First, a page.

I don't think so. I contract is only legally binding if it is SIGNED. Printing it in a brochure without any acknowledgement from me that I have even seen the brochure does not bind me to anything. Printing it on cruise tickets that I only receive AFTER it is too late to get a refund also is not legally binding.
I'm not really arguing this point in relation to the cruiseship's rules. They have the right to make any rules they want and to enforce them or not enforce them at their discretion. But I am wondering about the more serious issues such as cancelled cruises and missed ports. Saying "it was in your contract" doesn't really mean anything when they have no proof that I ever even seen the contract or knew that it existed.
Basically what it boils down to is that if you know the rules and policies, and don't like them, don't book the cruise. We did our last cruise knowing we did not want to do formal nights, so we ate at the buffet every night and had at least three options there that were on the main dining room menu. This cruise, we are taking formal wear. We understand the policies and are willing to abide by them.
Also, not everybody signs all the paperwork at checkin. On my last cruise, the only thing I personally signed was for my shipboard account. My sister had booked the cruise and she may have signed something more, but her signature doesn't bind ME to anything.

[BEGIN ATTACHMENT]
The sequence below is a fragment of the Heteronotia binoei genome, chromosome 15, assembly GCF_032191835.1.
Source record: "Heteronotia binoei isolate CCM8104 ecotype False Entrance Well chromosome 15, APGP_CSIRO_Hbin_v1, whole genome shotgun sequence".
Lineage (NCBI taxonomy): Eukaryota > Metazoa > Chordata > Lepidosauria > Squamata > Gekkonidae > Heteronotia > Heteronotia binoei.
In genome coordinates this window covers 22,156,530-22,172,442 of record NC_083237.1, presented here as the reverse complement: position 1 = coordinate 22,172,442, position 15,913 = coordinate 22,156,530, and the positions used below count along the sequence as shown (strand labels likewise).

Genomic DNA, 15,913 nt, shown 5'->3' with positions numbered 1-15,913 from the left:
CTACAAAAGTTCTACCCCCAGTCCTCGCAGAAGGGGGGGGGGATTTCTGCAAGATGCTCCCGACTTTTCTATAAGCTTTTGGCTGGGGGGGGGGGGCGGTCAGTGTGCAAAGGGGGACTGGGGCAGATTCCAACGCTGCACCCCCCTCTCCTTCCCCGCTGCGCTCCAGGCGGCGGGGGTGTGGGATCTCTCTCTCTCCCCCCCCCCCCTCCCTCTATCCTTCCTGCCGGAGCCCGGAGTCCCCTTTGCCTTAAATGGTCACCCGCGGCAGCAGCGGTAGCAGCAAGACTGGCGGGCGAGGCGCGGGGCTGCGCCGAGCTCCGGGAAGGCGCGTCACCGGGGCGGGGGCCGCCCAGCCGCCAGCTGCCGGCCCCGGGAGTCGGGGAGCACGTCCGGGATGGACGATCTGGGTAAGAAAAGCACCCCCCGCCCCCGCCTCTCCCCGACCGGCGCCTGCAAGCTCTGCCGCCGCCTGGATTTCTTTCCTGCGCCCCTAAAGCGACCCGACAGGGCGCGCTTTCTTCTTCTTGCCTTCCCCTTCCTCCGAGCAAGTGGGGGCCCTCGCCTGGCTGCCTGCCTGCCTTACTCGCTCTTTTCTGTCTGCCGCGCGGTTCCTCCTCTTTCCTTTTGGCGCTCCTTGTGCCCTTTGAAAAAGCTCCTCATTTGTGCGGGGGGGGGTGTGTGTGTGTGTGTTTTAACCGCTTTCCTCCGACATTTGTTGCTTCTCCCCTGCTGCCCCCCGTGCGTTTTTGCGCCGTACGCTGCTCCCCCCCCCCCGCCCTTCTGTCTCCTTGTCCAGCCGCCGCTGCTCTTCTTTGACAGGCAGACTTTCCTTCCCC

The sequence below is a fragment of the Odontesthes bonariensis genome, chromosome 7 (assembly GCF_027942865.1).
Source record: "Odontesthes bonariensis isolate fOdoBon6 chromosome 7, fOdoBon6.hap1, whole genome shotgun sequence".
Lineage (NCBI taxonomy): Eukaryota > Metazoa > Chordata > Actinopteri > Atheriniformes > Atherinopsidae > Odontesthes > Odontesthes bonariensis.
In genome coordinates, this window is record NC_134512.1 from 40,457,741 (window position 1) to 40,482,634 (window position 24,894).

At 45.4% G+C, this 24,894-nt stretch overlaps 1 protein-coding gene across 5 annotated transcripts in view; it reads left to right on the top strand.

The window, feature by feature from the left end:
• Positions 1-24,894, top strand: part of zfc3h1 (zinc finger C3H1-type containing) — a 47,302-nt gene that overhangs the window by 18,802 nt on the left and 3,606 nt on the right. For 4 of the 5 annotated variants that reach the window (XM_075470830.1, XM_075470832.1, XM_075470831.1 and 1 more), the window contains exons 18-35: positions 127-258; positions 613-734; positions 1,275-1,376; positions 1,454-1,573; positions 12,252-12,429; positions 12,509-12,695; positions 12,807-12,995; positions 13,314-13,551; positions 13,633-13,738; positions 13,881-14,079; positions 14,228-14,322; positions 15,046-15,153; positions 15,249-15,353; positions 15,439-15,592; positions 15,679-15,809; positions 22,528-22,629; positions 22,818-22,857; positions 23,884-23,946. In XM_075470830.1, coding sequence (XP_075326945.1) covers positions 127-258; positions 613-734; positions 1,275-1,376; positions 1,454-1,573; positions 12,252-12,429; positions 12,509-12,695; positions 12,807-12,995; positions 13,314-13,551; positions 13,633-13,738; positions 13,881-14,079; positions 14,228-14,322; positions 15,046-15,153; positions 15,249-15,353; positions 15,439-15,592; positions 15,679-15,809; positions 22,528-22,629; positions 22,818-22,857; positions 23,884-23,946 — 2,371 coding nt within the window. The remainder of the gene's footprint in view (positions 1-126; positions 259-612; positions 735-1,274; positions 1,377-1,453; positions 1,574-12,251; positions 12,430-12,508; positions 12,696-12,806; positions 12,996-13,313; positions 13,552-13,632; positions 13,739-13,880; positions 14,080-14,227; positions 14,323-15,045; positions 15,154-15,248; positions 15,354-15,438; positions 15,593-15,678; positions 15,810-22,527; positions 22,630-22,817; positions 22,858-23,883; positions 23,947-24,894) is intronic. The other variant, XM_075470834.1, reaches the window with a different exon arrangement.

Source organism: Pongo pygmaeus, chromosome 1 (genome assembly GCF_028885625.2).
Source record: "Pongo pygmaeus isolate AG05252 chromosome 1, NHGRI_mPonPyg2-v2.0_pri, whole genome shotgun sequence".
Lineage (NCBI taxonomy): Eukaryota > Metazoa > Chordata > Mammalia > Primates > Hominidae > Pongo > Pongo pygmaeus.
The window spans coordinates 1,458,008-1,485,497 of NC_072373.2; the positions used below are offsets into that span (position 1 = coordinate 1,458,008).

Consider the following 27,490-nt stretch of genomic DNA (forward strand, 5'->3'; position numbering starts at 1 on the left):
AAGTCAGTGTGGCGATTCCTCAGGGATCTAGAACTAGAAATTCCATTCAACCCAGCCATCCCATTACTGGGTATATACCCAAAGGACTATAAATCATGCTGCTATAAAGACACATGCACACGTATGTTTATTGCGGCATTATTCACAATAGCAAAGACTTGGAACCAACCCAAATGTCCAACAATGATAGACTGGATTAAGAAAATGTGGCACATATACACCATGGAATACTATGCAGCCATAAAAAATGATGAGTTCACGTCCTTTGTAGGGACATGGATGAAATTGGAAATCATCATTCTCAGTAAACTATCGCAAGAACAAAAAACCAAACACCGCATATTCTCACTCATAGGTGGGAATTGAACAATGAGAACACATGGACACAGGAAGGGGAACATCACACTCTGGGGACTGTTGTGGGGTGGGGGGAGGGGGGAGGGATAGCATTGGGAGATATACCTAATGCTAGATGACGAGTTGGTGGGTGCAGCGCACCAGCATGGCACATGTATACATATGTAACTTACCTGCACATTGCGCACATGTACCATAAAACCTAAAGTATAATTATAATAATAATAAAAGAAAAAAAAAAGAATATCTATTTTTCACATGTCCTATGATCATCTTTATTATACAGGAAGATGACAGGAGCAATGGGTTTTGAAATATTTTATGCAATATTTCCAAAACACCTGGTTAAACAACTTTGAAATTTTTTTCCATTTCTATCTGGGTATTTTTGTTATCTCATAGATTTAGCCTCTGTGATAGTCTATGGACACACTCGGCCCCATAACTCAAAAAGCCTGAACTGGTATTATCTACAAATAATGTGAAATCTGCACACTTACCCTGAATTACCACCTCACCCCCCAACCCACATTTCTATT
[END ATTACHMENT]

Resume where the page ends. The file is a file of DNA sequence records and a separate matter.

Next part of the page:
A cruise contract is similar to an airline "contract" - yes, you enter into an airline "contract" every time you fly! That you don't even know it's there, that you don't bother to read the fine print (on your airline ticket, in the cruise brochure or in your cruise documents), that you don't sign anything or knowingly agree to any terms and stipulations isn't an issue - it's a contract, it doesn't require your signature and the parties who enter into it are bound by it. You enter into that contract once you pay your money. It is, in effect, a contract of adhesion - meaning it's a take it or leave it deal and you don't get to negotiate the terms. If you don't like the terms, don't enter into it.